Islam is every bit as good as Christianity on that score.

    @11B40:
    The real difference between Christianity and Islam regarding limiting the freedom of the general population is the societies that constrain them. Christianity is constrained by a secular civil society that keeps many of its excesses in check. Islam in many places does not have that same constraint and so its excesses are more apparent. Take a look at Uganda for a peek into what happens when Christianity is not held in check by secular civil society.

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  13. 11B40 says:

    @Grewgills:

    Greetings, Grewgills: ( @ Saturday, December 28, 2013 at 00:53 )

    I don’t think that we’re all that far apart in general but for every Uganda there’s a Mali and a Central African Republic and a Nigeria. If you’re looking for some relief for homosexuals, I don’t think that the Islamo-camel is what you want to put your money on.

    Until Islam, that ideology in the Koranny thingy that comes straight from the Allah dude via one of his angel boys and his final propheteer, is attacked its practitioners will use that sanctuary to continue to attack the rest of the world.

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  14. Grewgills says:

    @11B40:
    If your looking for fairness for homosexuals you shouldn’t put your money on any of the worlds major evangelical religions, so the bulk of both Islam and Christianity are both out.

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  15. 11B40 says:

    @Grewgills:

    Greetings, Grewgills: ( @ Saturday, December 28, 2013 at 12:35 )

    Well, on this I can see some separation. If you think that there’s some similarity between Christianity’s “Love thy neighbor” and Islam’s “Throw them down from high places”, I don’t think that I have the words to convince you otherwise. Or, perhaps, there’s out and out-er ???

    I don’t think that anyone anywhere will find “fairness” for homosexuals, for the fault lies not in their stars. But I would gladly settle for some responsibility from homosexuals. Ofttimes, I wonder to myself why Charles Darwin or Sigmund Freud or the AIDS epidemic never seem to show up in these discussions of homosexual “rights”.

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  16. Grewgills says:

    @11B40:

    Well, on this I can see some separation. If you think that there’s some similarity between Christianity’s “Love thy neighbor” and Islam’s “Throw them down from high places”

    You have succinctly mischaracterized both religions there. The Crusades and the Inquisitions were not very loving of their neighbors, not even their Christian neighbors much less others. Jesus and Mohammed were both philosophers well ahead of their times, if not up to ours. Their followers have used them both for all manner of good and bad.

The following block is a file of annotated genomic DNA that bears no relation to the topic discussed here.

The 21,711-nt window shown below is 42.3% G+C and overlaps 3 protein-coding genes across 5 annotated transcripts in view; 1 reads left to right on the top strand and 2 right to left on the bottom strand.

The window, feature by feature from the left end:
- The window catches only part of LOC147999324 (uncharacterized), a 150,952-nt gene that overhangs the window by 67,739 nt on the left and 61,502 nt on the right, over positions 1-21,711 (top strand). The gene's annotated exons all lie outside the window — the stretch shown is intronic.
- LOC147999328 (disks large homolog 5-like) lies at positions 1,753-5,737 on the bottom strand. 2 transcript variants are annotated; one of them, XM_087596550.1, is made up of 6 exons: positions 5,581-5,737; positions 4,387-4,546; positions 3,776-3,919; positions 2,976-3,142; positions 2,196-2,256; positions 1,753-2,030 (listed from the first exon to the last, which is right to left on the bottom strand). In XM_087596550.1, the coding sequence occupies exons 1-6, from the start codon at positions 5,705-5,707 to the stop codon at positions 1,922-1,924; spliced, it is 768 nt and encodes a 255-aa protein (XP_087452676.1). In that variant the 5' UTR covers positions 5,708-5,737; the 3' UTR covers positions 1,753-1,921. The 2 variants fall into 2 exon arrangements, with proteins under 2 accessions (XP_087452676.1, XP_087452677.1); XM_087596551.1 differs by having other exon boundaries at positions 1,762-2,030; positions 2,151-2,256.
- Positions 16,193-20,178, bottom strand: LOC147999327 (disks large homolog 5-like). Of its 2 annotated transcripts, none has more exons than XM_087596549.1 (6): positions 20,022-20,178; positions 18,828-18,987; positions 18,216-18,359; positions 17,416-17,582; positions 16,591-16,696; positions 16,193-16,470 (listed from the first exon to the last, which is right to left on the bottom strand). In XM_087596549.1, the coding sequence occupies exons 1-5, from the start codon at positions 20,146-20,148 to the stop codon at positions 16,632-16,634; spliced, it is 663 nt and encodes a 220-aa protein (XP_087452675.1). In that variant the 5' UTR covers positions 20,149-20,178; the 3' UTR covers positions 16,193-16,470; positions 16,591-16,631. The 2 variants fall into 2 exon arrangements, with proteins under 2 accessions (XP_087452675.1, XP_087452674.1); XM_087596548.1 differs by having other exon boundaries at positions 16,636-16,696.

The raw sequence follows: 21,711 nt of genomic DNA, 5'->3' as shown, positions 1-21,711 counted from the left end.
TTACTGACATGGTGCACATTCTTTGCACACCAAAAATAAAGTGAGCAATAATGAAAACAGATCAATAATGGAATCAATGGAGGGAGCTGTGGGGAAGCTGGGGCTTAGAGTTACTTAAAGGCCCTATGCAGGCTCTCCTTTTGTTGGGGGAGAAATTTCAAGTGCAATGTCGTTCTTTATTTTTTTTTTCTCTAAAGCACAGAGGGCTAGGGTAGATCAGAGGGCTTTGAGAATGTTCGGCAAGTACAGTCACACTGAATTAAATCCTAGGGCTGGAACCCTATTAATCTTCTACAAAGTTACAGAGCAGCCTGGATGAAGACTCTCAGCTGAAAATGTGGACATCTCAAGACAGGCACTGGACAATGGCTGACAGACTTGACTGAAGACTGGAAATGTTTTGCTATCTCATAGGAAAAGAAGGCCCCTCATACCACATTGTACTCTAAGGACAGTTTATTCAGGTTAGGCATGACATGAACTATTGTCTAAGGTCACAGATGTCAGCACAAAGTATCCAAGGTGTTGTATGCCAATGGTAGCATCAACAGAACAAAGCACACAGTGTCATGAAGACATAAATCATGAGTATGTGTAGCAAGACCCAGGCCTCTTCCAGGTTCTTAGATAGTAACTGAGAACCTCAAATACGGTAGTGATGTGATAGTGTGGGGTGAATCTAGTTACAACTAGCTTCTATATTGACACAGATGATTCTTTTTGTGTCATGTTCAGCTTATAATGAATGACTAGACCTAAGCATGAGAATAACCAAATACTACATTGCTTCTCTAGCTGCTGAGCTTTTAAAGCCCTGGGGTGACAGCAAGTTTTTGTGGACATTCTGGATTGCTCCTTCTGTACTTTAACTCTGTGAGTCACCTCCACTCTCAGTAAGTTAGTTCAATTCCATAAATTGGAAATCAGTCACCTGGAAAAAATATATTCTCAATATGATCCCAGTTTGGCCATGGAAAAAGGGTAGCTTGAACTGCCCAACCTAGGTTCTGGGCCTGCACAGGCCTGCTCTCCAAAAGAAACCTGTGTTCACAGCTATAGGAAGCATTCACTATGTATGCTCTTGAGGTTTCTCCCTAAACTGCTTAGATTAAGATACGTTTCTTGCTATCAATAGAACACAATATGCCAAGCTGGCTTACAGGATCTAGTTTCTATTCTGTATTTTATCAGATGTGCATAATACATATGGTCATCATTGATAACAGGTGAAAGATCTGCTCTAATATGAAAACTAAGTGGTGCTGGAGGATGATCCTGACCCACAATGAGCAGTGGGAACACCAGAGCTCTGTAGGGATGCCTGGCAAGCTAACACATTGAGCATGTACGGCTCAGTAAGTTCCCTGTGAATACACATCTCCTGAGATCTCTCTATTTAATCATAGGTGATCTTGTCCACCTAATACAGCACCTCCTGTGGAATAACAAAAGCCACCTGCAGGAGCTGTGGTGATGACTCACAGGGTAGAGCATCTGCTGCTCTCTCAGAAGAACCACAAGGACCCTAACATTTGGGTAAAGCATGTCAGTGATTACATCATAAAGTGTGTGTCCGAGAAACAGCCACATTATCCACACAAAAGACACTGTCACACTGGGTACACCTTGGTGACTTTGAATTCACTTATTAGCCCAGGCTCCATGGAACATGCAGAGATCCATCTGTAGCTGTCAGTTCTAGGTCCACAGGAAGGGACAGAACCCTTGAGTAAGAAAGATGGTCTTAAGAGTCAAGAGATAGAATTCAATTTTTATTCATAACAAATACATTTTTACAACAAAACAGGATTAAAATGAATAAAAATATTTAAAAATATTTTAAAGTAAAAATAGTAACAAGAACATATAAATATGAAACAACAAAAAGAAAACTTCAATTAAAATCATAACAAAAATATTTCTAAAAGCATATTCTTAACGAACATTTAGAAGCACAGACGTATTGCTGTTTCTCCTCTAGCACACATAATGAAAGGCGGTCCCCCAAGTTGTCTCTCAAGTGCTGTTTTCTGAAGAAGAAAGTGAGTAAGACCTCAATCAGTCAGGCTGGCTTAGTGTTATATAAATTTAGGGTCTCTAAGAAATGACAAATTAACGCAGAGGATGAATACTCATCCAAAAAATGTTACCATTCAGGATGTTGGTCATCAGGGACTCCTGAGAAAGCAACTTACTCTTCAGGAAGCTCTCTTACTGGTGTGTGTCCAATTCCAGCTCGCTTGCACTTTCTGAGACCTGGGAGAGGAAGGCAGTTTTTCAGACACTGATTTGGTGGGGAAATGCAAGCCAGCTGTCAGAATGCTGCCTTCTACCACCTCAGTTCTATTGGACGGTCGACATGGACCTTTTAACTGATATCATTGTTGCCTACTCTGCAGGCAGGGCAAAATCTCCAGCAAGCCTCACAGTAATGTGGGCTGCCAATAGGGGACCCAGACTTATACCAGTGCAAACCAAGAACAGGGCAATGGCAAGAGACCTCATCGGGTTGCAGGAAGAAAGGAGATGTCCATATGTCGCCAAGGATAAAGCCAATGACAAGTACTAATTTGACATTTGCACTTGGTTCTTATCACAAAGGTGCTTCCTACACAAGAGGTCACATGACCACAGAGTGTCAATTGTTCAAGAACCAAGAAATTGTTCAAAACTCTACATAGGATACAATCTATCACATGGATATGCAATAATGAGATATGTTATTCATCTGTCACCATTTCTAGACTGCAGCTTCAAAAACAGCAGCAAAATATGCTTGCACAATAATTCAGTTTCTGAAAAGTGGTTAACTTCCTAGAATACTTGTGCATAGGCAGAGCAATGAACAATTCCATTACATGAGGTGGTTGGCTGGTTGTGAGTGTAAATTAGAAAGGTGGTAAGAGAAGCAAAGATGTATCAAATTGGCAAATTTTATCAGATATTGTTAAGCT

I don’t think that anyone anywhere will find “fairness” for homosexuals, for the fault lies not in their stars. But I would gladly settle for some responsibility from homosexuals.

    What do you mean by this? What responsibility is it they need to exhibit that they have not exhibited up to this point?

    Ofttimes, I wonder to myself why Charles Darwin or Sigmund Freud or the AIDS epidemic never seem to show up in these discussions of homosexual “rights”.

    The short answer is because they are irrelevant to the discussion of homosexual rights and when they are brought up it is by people that fundamentally misunderstand evolution and AIDS or by people that still hold to outdated psychology.
    Slightly longer answer:
    AIDS was not and is not a gay disease. It was not brought into the human population by homosexuals. People that still hold to that are either ignorant and holding onto information from the 1980s or looking to support their own bigotry.
    Evolution is silent on homosexuality. There is plenty of bisexual and homosexual behavior found in the animal kingdom. It existed before humans and will likely outlast us. Darwin doesn’t factor in.
    If your psychologist or psychiatrist is Freudian, find a different one. He did some ground breaking work about a hundred years ago, but he projected far too many of his personal neuroses onto mankind in general.

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  17. Grewgills says:

    @11B40:
    To be a bit more succinct, why not choose, “I come not to bring peace, but to bring a sword” to characterize Christianity and “Forgive him who wrongs you; join him who cuts you off; do good to him who does evil to you, and speak the truth although it be against yourself” for Islam?

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  18. 11B40 says:

    @Grewgills:

    Greetings, Grewgills: ( @ Saturday, December 28, 2013 at 14:38 ) &
    ( @ Saturday, December 28, 2013 at 14:46 )

    Well, as Maurice Chevalier might have sung had he survived, “Thank Heaven for little Crusades and Inquisitions for without them what would little Islamophiles do?”

    If you haven’t noticed, Islamaniacs routinely justify their outrages based on the Koranny thingy and the teachings of their Imammies and Idaddies. When have Christians last done that ???